Energy – United States
Reducing energy on the farm and in the supply chain
Comparing data for 1980 and 2020, U.S. cotton energy use efficiency has improved by nearly 31%1 – meaning less energy is required per pound of cotton lint produced. This significant change is due to more efficient harvest and ginning technologies, increasing yields, reduced fertilizer applications per pound of fiber, and the adoption of reduced tillage. These advancements in equipment and practices help growers use less fuel while also helping them optimize their use of inputs like fertilizer and herbicides.
The top three contributors to the U.S. cotton industry’s energy use between 2010 and 2020 were farm management (which includes fuel required to operate tilling, harvesting and ginning equipment), fertilizer production and the manufacture of pesticides and other crop protectants.2
U.S. cotton growers and ginners are working toward an industry-wide goal to decrease energy use by 15% between 2015 and 2025.
As U.S. cotton growers and ginners strive to meet the industry-wide energy goal, the pathway to further reductions will be primarily addressed in three ways:
- Increasing the precision of fertilizer applications
- Encouraging more growers to employ reduced tillage
- Continuing to research emerging, energy-efficient farming and ginning technologies
This data from the Field to Market 2021 National Indicators Report shows an overall improvement in cotton energy use efficiency per pound of lint harvested. The slight regression this graph shows between 2016 and 20203 coincides with a dip in the national cotton yield due largely to extreme weather events.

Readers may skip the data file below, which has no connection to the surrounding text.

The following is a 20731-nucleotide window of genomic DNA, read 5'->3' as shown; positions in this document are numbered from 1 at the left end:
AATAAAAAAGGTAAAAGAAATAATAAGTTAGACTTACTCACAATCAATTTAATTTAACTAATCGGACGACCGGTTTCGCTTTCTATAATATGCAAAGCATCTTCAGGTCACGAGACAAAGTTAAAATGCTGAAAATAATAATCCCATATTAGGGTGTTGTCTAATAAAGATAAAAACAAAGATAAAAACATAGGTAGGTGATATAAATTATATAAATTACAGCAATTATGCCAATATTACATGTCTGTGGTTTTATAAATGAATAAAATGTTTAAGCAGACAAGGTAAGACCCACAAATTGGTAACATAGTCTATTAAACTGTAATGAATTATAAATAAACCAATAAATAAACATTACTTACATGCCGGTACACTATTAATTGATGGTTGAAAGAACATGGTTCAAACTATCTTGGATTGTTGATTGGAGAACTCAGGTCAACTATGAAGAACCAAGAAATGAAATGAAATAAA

Optimizing fertilizer use to improve energy use
Fertilizer production is the single largest contributor to the U.S. cotton energy footprint; in 2020, it accounted for about 52% of the energy use per pound of lint.4 Nitrogen fertilizer is also a vital input for healthy cotton plants that produces an optimum yield and can be more resilient to stressors, including drought. It is not economically viable for growers to simply stop using it, so U.S. researchers are actively exploring new ways to continue to improve efficiency and reduce fertilizer losses by applying precisely the right amount at the right time.
Cotton Incorporated is leading agronomists and soil fertility specialists in these research efforts. There are many research projects currently underway, and new studies launch each year focused on nutrient use efficiency – with a special focus on how to help cotton plants use nitrogen more effectively. The Beltwide Nitrogen Refinement study, for example, involved field trials in 60 locations over three years; data analysis and modeling are happening in 2023. Another partnership with Louisiana State University is addressing nutrient use efficiency as it relates to that state’s unique soil and environmental conditions.
Going forward, more funding is also being directed toward soil microbial studies that will focus on how the microbiome may be used to improve nutrient use efficiency.
Nutrient management is also a common theme in outreach efforts. Researchers, university extension agents and industry organizations promote this information to cotton growers around the nation.
All of these efforts to use nitrogen more precisely are helping the industry move toward its energy reduction goal – and helping the industry reduce greenhouse gas emissions.